Legalistic and rigid Christian communities are built on shame. Legalism would have you believe that you must get it right, and if you don’t, you’re in big trouble. In a culture like this, you can’t change. You can’t ask questions. The ultimate goal is conformity, not freedom. God can’t exist inside a culture of conformity.
Just the other day, someone sent me a message and said they were concerned for my soul because of something I said on Facebook. They shot me verse after verse trying to convince me to change my thinking, so I wouldn’t burn in hell. This is typical of legalism. Any view that doesn’t align with theirs is threatening.
You can’t grow spiritually when you paint reality in black and white. God is found in the grey areas, outside the gates of our certainty.
I’m convinced we’re addicted to going fast and never slowing down because we’re trying to outrun our insecurities. We think if we stay busy enough, for long enough, we will never have to reckon with the realities resting just below the surface of our souls. What are those realities? I don’t know. But I do know they’re all tentacled to shame.
God instructs us to be still, so we can know him. But we’re afraid that in our stillness, we’ll discover that we’re angry or unworthy of love or terrified of disconnection. So, we choose to go faster and pretend those emotions don’t exist, and this is exactly what shame would have us do.
Yes, if you slow down, you might have to wrestle with some demons. But here’s the thing you realize: demons derive their power from distance, and once you become intimate with them, you have the power to defeat them. And on the other side, you find peace and wholeness.
5. Refusal to establish boundaries
Christians are especially vulnerable because we’ve been taught to serve others, even at the expense of our own well-being. It’s okay to give until your gone. You’re following in the footsteps of Christ, are you not?
No, you’re not. Jesus had boundaries. He retreated from the crowds. He told people no. Jesus never sacrificed his values for others. Refusing to establish boundaries comes from the fear of disconnection and the belief that you aren’t important.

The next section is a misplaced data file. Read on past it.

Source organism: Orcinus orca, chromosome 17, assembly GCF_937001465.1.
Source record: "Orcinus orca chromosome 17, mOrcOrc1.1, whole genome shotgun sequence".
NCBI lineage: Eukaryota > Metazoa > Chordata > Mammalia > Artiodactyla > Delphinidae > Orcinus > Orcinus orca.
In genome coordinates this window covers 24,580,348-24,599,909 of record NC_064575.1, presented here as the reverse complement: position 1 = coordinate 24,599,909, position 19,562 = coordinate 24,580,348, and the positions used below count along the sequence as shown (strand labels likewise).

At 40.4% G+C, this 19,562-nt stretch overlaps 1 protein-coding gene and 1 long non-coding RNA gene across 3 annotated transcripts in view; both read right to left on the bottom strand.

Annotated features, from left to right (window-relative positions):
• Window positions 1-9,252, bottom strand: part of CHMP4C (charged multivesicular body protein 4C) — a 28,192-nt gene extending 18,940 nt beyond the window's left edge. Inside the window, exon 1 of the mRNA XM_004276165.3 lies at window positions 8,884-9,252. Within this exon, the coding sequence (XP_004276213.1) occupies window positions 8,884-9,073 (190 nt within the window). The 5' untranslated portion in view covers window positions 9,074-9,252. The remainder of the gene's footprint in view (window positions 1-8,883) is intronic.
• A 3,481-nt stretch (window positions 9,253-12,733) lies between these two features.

God isn’t glorified if you serve the whole world but lose yourself in the process. The man in the mirror is the greatest gift you have. Take care of this gift.
6. Lack of integrity
Brene Brown says, “Integrity is choosing courage over comfort; choosing what is right over what is fun or easy; and choosing to practice our values rather than simply professing them.”
Many Christians mistake rules and loyalty for integrity. We sacrifice our integrity on the altar of the institution. We refuse to speak to truth to power, and the casualties are the marginalized and the oppressed.
True integrity brings with it the risk of disconnection. That’s why most people subtle for a cheap alternative, like rule following or morality, a proxy for integrity without the fear of loss. Cheap substitutes, however, are just that. They don’t give you the benefits of the real thing. People who live with real integrity are vulnerable and joyful and have an authentic connection with humanity and a deep desire for wholeness. People who settle for cheap substitutes are often fearful and resentful and close-minded. The disconnect between their core values and their life choices forces them to numb their hearts and minds. Numbing is a red flag that you’ve sacrificed your integrity for some lesser god, like comfort or fitting in.
If you pursue integrity, you will experience pain and loss. But you will also experience transformation and a deep connection with God.
Co-dependency is the inability to define yourself apart from another person. It’s the by-product of low self worth and fear of disconnection, both of which are offsprings of shame. In our culture, even in Christian cultures, we seem to champion this sort of behavior, two people who are inseparable, who have no idea who they are apart from the other. If you don’t know who you are without your partner, you’re in a parasitic relationship, not a healthy one.
True love grows inside a relationship between two independent people who could live separately but choose to live together.
True love grows inside a relationship between two independent people who could live separately but choose to live together. Relationships like this can flourish because both sides are free to express themselves. Inside a relationship like this, you find authenticity and transparency and accountability because neither person fears disconnection. Neither person forces the other to conform to their own expectations, but each side gives freedom to allow the other to become the man or woman God created them to be.
Shame is dangerous. It erodes our souls and keeps us small. But we don’t have to settle for shame. We can overcome it. We can choose a better way forward. Though shame will always exist because it’s part of being human, we don’t have to allow shame to run the show. We serve a God who’s greater than shame. May we have the courage to do the hard work of healing.
Grace and peace, friends.